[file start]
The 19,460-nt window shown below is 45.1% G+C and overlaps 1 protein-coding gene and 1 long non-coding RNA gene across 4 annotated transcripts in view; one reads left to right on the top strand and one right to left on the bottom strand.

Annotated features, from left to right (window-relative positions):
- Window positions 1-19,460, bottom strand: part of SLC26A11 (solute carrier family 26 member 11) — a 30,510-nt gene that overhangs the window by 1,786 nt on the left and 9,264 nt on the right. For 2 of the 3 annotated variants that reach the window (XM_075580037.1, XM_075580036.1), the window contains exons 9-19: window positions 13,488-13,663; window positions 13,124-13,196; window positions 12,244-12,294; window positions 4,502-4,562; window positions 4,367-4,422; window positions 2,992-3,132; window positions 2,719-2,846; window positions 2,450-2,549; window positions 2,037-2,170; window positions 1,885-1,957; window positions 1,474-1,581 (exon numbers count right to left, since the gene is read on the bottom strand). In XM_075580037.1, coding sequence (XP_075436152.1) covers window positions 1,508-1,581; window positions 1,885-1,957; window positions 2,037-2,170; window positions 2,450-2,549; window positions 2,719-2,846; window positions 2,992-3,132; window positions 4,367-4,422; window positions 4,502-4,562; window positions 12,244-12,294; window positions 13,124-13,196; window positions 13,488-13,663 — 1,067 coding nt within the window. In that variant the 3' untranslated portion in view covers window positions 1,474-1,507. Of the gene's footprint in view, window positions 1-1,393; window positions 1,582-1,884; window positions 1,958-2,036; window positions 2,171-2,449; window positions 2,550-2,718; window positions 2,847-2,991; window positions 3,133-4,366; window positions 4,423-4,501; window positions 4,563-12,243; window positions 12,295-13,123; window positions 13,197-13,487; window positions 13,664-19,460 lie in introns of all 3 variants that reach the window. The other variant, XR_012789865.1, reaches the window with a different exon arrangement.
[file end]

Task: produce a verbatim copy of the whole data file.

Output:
The 19,460-nt window shown below is 45.1% G+C and overlaps 1 protein-coding gene and 1 long non-coding RNA gene across 4 annotated transcripts in view; one reads left to right on the top strand and one right to left on the bottom strand.

Annotated features, from left to right (window-relative positions):
- Window positions 1-19,460, bottom strand: part of SLC26A11 (solute carrier family 26 member 11) — a 30,510-nt gene that overhangs the window by 1,786 nt on the left and 9,264 nt on the right. For 2 of the 3 annotated variants that reach the window (XM_075580037.1, XM_075580036.1), the window contains exons 9-19: window positions 13,488-13,663; window positions 13,124-13,196; window positions 12,244-12,294; window positions 4,502-4,562; window positions 4,367-4,422; window positions 2,992-3,132; window positions 2,719-2,846; window positions 2,450-2,549; window positions 2,037-2,170; window positions 1,885-1,957; window positions 1,474-1,581 (exon numbers count right to left, since the gene is read on the bottom strand). In XM_075580037.1, coding sequence (XP_075436152.1) covers window positions 1,508-1,581; window positions 1,885-1,957; window positions 2,037-2,170; window positions 2,450-2,549; window positions 2,719-2,846; window positions 2,992-3,132; window positions 4,367-4,422; window positions 4,502-4,562; window positions 12,244-12,294; window positions 13,124-13,196; window positions 13,488-13,663 — 1,067 coding nt within the window. In that variant the 3' untranslated portion in view covers window positions 1,474-1,507. Of the gene's footprint in view, window positions 1-1,393; window positions 1,582-1,884; window positions 1,958-2,036; window positions 2,171-2,449; window positions 2,550-2,718; window positions 2,847-2,991; window positions 3,133-4,366; window positions 4,423-4,501; window positions 4,563-12,243; window positions 12,295-13,123; window positions 13,197-13,487; window positions 13,664-19,460 lie in introns of all 3 variants that reach the window. The other variant, XR_012789865.1, reaches the window with a different exon arrangement.